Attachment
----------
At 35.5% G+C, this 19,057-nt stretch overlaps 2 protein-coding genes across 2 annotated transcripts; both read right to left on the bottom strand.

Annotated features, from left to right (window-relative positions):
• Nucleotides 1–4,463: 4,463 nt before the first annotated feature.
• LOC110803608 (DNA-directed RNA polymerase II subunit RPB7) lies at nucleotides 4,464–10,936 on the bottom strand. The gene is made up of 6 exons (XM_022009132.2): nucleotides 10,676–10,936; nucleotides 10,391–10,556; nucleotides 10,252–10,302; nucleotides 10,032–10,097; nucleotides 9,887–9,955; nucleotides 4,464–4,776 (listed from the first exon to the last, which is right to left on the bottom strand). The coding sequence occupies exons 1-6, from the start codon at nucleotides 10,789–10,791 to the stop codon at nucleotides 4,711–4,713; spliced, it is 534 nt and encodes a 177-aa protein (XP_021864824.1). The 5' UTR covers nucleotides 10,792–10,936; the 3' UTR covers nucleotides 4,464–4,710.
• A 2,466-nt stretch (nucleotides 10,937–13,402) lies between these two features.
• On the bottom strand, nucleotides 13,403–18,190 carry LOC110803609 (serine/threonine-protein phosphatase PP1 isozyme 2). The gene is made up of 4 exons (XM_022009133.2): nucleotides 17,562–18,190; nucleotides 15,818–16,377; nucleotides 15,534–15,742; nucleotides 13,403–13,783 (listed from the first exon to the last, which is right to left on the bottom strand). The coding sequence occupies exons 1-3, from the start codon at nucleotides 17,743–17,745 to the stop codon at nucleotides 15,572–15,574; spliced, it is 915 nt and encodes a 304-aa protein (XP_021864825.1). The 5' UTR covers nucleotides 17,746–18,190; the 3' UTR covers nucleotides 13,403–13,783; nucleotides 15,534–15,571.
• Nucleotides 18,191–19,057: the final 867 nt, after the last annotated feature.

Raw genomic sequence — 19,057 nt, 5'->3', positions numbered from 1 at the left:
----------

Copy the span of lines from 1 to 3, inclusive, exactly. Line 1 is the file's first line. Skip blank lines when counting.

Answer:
At 35.5% G+C, this 19,057-nt stretch overlaps 2 protein-coding genes across 2 annotated transcripts; both read right to left on the bottom strand.

Annotated features, from left to right (window-relative positions):
• Nucleotides 1–4,463: 4,463 nt before the first annotated feature.